|Wing Warping was an early system for lateral (roll) control of aircraft. Wing warping was successfully used by the Wright Brothers to make their early gliders bank or roll in the desired direction of turn. They used a system of pulleys and cables to “twist” the wings in such a manner than one wing increased its angle of attack and therefore produced greater lift while the opposite wing decreased its angle of attack and therefore produced less lift.
These differences in lift between the two wings caused the aircraft to bank or roll towards the wing with less lift and thus turn in that direction. Later, a simpler wing warping method was devised that involved simply pulling down on the trailing edge of one wing which caused that wing to create more lift which caused the aircraft to bank and therefore turn. By 1915, the use ailerons, little wings that move in opposite directions on each wing, had become the standard method for laterally controlling aircraft.
|Wright Brothers Reproductions
Wright Brothers 1899 Kite
In 1899, the Wright brothers built an experimental kite made of pine and shellacked fabric to test their wing warping theory. The Wrights were pleased with the kite's performance, and they decided to build a full-size glider. The original kite hung in their workshop for several years and was burned with other trash in 1905. The Virginia Aviation Museum's reproduction 1899 Wright kite was built by, and is on generous loan from, Rick Young.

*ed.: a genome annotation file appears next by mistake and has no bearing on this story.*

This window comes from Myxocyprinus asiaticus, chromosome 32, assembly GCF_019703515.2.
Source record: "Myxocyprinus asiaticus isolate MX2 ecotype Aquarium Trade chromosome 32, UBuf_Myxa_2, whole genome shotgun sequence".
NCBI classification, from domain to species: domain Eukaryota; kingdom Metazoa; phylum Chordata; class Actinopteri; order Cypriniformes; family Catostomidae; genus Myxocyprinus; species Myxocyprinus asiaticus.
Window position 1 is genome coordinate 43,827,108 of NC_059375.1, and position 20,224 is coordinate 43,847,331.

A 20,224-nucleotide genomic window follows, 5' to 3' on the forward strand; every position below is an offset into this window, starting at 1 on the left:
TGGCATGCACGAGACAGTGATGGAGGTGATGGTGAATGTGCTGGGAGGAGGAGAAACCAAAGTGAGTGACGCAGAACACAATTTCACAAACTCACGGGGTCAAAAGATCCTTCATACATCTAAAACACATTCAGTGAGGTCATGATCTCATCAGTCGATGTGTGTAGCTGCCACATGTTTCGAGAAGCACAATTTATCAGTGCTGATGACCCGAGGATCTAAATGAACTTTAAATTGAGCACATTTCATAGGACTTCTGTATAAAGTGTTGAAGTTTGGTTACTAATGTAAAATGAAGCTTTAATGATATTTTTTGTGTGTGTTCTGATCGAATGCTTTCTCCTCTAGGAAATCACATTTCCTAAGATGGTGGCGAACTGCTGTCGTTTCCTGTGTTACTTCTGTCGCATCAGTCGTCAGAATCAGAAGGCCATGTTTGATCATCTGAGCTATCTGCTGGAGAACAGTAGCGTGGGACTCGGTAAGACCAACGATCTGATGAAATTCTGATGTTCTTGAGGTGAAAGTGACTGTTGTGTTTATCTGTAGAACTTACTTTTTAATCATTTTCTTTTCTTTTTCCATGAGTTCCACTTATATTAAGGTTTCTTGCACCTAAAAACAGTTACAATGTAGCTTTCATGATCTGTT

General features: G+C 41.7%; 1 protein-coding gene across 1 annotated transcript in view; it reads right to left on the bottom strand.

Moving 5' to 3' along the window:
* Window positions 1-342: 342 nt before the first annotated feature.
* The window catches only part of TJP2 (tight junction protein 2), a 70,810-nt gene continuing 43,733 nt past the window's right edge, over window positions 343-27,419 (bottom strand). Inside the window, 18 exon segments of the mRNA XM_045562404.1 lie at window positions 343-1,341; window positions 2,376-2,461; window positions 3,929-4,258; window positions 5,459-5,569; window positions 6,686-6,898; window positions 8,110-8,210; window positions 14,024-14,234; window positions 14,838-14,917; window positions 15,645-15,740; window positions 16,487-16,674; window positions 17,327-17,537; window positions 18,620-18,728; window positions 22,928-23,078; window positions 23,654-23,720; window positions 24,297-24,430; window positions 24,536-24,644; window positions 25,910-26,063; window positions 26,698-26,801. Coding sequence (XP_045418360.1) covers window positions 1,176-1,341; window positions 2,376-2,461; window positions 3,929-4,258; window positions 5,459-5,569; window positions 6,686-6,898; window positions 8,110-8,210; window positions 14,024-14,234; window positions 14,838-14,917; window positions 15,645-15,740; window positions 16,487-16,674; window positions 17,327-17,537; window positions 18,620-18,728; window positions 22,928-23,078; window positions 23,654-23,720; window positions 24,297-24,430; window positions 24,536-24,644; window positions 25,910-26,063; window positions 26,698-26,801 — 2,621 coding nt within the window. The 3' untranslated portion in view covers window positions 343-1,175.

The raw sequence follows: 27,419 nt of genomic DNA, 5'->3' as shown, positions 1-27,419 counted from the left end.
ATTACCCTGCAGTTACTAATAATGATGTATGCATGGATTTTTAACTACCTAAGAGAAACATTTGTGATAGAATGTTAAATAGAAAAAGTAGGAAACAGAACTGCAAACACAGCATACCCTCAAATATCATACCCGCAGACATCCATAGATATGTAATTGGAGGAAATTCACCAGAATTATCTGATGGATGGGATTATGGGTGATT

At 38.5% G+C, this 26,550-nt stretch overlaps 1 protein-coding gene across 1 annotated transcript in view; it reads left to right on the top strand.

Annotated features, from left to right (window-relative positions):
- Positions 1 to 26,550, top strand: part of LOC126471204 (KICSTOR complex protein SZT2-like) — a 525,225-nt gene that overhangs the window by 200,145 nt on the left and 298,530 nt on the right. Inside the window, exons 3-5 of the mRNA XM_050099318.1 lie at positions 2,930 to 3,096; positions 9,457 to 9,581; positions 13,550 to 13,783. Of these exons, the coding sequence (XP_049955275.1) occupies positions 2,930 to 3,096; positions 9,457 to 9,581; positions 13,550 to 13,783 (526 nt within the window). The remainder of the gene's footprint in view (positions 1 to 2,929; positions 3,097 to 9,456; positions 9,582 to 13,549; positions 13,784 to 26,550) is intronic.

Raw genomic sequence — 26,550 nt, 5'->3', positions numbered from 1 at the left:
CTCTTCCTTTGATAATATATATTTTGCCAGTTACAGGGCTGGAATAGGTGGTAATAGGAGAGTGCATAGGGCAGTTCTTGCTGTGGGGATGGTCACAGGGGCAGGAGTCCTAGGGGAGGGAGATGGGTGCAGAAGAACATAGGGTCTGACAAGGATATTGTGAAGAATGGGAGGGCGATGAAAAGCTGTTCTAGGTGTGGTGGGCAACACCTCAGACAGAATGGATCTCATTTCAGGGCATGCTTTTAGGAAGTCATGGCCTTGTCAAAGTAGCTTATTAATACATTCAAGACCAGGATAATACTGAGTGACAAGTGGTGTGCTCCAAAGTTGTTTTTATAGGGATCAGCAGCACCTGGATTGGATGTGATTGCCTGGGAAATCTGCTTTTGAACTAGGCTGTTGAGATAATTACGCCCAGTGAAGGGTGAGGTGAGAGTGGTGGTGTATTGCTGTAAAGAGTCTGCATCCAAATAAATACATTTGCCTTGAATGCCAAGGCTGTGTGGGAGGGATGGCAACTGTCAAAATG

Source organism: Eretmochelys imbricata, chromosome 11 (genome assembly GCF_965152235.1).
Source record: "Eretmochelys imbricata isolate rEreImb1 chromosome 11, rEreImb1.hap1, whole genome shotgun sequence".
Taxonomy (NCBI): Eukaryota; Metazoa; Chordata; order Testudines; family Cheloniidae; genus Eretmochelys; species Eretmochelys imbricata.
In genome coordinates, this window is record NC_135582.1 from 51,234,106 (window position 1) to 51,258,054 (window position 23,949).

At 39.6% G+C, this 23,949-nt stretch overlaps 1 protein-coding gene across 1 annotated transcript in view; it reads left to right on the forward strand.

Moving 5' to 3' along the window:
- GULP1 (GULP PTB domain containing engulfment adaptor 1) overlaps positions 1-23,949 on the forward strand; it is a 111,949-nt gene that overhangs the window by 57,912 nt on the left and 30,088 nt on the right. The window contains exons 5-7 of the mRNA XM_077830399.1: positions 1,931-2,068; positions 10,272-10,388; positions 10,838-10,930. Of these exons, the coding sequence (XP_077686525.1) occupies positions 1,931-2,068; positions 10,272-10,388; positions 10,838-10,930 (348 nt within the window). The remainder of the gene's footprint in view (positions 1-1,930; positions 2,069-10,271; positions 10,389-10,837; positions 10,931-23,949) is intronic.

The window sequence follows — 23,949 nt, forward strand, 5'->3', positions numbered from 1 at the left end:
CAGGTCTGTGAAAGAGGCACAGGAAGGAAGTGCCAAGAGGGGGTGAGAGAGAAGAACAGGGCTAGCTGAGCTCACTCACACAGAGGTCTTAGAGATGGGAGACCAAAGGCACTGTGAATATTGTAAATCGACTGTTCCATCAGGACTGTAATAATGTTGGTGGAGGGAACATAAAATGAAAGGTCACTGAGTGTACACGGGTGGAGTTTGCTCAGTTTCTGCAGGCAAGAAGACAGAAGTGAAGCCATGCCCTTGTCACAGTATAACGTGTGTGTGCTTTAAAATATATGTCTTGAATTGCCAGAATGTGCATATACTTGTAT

Wright Brothers 1900 Glider
Wilbur and Orville Wright designed and constructed their first man-carrying glider in Dayton, Ohio in the spring of 1900. The glider incorporated "wing warping*" to control roll and a forward mounted elevator to control pitch; there was no rudder. The original glider was left at Kitty Hawk by the Wright's and no longer exists – our reproduction glider was constructed by Rick Young, using the only photographs of this aircraft in existence.
Wright Brothers 1901 Glider
The Wrights' second bi-wing glider was built in 1901, had a wing span of 22 feet and weighed 98 pounds. Designed according to the best available flight data the Wrights were perplexed to discover its performance was worse than the 1900 glider - they modified the glider and made a series of flight tests, some over 300 feet and in winds as high as 27 mph. This prototype reproduction was built by Rick Young and flown in October 1997 for a NOVA documentary in production. On generous loan from Rick Young.
1903 Wright Flyer Reproduction
The 1903 Wright Flyer was the first successful manned, heaver-than-air, fully controllable, powered airplane. On December 17, 1903 in Kill Devils Hills, NC, Orville Wright flew the famous first flight, which covered 120 feet in 12 seconds. The original Wright Flyer was destroyed by high winds at Kitty Hawk. The Aviation Museum's 1903 Wright Flyer reproduction is on loan from its builder, Rick Young.